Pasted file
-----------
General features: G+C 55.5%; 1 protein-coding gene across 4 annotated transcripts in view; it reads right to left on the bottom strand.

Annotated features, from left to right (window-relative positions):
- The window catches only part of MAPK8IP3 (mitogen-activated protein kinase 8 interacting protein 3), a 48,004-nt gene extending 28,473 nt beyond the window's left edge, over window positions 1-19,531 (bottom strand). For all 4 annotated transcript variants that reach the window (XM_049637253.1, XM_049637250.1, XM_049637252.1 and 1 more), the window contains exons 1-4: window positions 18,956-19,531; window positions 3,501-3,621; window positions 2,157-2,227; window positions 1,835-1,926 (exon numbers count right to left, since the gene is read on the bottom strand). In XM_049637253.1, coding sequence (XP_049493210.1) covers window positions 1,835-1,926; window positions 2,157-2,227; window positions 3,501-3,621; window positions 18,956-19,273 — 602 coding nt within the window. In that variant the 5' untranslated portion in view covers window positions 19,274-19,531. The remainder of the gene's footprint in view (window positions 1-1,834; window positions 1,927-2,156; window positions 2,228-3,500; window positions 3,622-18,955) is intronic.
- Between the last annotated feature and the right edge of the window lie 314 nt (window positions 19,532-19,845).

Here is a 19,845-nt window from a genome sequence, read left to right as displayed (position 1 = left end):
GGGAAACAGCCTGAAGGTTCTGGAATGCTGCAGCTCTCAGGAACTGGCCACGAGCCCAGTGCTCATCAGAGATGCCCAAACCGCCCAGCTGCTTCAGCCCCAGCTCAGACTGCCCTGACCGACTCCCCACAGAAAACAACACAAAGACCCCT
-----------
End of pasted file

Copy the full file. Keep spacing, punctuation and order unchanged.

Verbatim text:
General features: G+C 55.5%; 1 protein-coding gene across 4 annotated transcripts in view; it reads right to left on the bottom strand.

Annotated features, from left to right (window-relative positions):
- The window catches only part of MAPK8IP3 (mitogen-activated protein kinase 8 interacting protein 3), a 48,004-nt gene extending 28,473 nt beyond the window's left edge, over window positions 1-19,531 (bottom strand). For all 4 annotated transcript variants that reach the window (XM_049637253.1, XM_049637250.1, XM_049637252.1 and 1 more), the window contains exons 1-4: window positions 18,956-19,531; window positions 3,501-3,621; window positions 2,157-2,227; window positions 1,835-1,926 (exon numbers count right to left, since the gene is read on the bottom strand). In XM_049637253.1, coding sequence (XP_049493210.1) covers window positions 1,835-1,926; window positions 2,157-2,227; window positions 3,501-3,621; window positions 18,956-19,273 — 602 coding nt within the window. In that variant the 5' untranslated portion in view covers window positions 19,274-19,531. The remainder of the gene's footprint in view (window positions 1-1,834; window positions 1,927-2,156; window positions 2,228-3,500; window positions 3,622-18,955) is intronic.
- Between the last annotated feature and the right edge of the window lie 314 nt (window positions 19,532-19,845).

Here is a 19,845-nt window from a genome sequence, read left to right as displayed (position 1 = left end):
GGGAAACAGCCTGAAGGTTCTGGAATGCTGCAGCTCTCAGGAACTGGCCACGAGCCCAGTGCTCATCAGAGATGCCCAAACCGCCCAGCTGCTTCAGCCCCAGCTCAGACTGCCCTGACCGACTCCCCACAGAAAACAACACAAAGACCCCT